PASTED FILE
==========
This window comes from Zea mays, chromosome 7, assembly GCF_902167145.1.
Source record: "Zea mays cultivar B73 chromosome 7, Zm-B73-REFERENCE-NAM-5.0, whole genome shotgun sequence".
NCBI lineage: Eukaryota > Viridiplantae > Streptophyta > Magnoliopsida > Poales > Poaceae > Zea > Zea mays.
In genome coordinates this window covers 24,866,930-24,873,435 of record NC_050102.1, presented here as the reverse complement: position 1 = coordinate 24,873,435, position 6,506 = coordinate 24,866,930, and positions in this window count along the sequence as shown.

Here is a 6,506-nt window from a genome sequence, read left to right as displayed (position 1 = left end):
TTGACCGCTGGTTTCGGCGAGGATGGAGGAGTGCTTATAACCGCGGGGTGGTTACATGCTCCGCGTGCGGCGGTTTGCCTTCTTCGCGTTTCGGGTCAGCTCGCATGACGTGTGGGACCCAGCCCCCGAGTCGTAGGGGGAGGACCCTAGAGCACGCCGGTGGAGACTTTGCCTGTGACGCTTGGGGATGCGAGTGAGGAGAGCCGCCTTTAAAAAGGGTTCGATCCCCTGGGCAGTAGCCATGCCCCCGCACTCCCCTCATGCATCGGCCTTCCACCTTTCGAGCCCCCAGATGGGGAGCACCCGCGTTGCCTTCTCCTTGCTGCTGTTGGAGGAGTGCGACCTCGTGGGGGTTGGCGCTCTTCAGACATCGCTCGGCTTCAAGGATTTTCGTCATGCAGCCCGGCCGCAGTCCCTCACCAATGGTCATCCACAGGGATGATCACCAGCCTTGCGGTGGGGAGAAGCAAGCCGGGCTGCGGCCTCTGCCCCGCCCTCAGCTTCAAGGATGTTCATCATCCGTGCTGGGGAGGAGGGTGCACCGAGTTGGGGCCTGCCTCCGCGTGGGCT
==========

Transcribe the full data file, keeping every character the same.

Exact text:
This window comes from Zea mays, chromosome 7, assembly GCF_902167145.1.
Source record: "Zea mays cultivar B73 chromosome 7, Zm-B73-REFERENCE-NAM-5.0, whole genome shotgun sequence".
NCBI lineage: Eukaryota > Viridiplantae > Streptophyta > Magnoliopsida > Poales > Poaceae > Zea > Zea mays.
In genome coordinates this window covers 24,866,930-24,873,435 of record NC_050102.1, presented here as the reverse complement: position 1 = coordinate 24,873,435, position 6,506 = coordinate 24,866,930, and positions in this window count along the sequence as shown.

Here is a 6,506-nt window from a genome sequence, read left to right as displayed (position 1 = left end):
TTGACCGCTGGTTTCGGCGAGGATGGAGGAGTGCTTATAACCGCGGGGTGGTTACATGCTCCGCGTGCGGCGGTTTGCCTTCTTCGCGTTTCGGGTCAGCTCGCATGACGTGTGGGACCCAGCCCCCGAGTCGTAGGGGGAGGACCCTAGAGCACGCCGGTGGAGACTTTGCCTGTGACGCTTGGGGATGCGAGTGAGGAGAGCCGCCTTTAAAAAGGGTTCGATCCCCTGGGCAGTAGCCATGCCCCCGCACTCCCCTCATGCATCGGCCTTCCACCTTTCGAGCCCCCAGATGGGGAGCACCCGCGTTGCCTTCTCCTTGCTGCTGTTGGAGGAGTGCGACCTCGTGGGGGTTGGCGCTCTTCAGACATCGCTCGGCTTCAAGGATTTTCGTCATGCAGCCCGGCCGCAGTCCCTCACCAATGGTCATCCACAGGGATGATCACCAGCCTTGCGGTGGGGAGAAGCAAGCCGGGCTGCGGCCTCTGCCCCGCCCTCAGCTTCAAGGATGTTCATCATCCGTGCTGGGGAGGAGGGTGCACCGAGTTGGGGCCTGCCTCCGCGTGGGCT